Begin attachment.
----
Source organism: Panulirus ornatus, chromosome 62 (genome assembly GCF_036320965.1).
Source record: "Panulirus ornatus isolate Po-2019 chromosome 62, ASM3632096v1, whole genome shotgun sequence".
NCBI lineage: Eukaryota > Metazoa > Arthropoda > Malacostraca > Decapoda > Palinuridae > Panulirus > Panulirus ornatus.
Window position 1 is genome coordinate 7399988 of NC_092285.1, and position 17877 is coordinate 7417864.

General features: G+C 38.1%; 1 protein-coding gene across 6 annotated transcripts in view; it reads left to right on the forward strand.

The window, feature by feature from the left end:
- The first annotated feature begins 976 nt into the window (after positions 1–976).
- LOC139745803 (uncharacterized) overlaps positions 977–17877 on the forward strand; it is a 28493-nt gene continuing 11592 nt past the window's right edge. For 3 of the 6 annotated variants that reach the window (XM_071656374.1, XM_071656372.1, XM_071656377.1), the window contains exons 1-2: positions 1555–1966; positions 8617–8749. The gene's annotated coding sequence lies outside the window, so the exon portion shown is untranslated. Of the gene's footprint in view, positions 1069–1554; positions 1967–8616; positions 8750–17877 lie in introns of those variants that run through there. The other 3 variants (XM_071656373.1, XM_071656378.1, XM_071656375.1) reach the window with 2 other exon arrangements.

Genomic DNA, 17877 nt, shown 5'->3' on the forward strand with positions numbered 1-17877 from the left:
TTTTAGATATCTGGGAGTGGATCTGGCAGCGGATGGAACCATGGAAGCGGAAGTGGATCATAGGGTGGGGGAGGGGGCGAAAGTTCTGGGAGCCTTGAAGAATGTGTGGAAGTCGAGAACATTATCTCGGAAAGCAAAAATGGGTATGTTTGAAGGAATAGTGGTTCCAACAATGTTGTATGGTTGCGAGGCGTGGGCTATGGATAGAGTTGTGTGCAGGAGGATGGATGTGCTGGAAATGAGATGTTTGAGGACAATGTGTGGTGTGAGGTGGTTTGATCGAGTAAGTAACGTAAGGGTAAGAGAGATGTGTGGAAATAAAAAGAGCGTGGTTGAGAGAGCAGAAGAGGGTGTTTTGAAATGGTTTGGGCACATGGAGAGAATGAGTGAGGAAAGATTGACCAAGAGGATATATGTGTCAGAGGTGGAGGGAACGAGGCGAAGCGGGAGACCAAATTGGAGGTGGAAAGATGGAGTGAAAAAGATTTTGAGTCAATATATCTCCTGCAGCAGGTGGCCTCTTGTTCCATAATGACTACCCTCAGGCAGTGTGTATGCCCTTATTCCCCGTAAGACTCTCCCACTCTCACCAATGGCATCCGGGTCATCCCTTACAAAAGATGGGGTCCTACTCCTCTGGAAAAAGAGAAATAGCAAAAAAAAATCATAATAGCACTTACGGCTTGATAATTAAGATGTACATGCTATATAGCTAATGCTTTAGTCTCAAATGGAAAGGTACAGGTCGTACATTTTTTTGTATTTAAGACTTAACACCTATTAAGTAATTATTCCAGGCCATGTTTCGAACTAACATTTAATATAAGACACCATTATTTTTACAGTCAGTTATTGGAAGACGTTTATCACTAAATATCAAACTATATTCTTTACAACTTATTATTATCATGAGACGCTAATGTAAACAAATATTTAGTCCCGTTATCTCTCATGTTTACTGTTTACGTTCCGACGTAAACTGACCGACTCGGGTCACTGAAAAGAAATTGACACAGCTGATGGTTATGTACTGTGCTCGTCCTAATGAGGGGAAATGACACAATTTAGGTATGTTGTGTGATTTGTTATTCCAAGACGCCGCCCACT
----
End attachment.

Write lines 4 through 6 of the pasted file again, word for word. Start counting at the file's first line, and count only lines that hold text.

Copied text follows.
Window position 1 is genome coordinate 7399988 of NC_092285.1, and position 17877 is coordinate 7417864.

General features: G+C 38.1%; 1 protein-coding gene across 6 annotated transcripts in view; it reads left to right on the forward strand.

The window, feature by feature from the left end: